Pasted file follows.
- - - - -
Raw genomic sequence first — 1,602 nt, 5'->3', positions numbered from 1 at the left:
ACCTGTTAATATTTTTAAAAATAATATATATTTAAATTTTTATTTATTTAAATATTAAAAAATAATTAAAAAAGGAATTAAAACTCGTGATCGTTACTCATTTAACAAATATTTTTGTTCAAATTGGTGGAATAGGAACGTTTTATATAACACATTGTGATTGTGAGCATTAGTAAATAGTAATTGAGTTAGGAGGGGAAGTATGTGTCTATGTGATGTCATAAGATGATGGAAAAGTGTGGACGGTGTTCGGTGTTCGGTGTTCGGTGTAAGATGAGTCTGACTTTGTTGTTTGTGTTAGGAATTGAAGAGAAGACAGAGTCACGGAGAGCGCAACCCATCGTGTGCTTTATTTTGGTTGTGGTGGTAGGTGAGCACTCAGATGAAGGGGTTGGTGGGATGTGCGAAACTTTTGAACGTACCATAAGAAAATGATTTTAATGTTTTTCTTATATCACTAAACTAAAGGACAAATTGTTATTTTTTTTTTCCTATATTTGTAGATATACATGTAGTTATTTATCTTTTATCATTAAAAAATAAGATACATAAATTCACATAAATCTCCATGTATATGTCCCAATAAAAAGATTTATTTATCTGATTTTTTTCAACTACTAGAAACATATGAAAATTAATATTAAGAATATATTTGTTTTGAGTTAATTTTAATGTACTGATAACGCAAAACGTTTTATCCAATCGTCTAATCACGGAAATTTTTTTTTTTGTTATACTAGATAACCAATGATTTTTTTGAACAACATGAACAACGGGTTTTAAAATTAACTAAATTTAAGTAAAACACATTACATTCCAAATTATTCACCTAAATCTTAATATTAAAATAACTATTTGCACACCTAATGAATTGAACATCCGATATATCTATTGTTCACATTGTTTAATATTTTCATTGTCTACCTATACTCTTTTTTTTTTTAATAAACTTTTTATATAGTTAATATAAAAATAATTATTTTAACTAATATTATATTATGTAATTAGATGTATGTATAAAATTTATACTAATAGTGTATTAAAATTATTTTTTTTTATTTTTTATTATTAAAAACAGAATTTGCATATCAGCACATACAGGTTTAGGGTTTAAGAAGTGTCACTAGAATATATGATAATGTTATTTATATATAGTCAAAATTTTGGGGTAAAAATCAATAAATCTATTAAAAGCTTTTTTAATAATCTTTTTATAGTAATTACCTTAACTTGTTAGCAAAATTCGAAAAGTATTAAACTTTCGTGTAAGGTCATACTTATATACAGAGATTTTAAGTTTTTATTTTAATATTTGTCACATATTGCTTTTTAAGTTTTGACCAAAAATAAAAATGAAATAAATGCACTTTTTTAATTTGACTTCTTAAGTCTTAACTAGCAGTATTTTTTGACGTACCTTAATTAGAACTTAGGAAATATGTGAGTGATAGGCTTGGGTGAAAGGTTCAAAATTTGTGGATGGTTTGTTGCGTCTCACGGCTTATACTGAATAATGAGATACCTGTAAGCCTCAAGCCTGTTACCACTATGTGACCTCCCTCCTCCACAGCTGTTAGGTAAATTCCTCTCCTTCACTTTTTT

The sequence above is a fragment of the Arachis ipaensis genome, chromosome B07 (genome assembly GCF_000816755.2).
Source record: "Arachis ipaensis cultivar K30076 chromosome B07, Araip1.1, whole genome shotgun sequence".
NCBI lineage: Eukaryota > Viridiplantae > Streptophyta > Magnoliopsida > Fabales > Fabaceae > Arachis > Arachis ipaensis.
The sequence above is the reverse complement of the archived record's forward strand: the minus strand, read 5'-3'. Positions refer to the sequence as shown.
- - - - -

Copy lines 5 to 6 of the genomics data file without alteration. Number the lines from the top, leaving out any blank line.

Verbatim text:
NCBI lineage: Eukaryota > Viridiplantae > Streptophyta > Magnoliopsida > Fabales > Fabaceae > Arachis > Arachis ipaensis.
The sequence above is the reverse complement of the archived record's forward strand: the minus strand, read 5'-3'. Positions refer to the sequence as shown.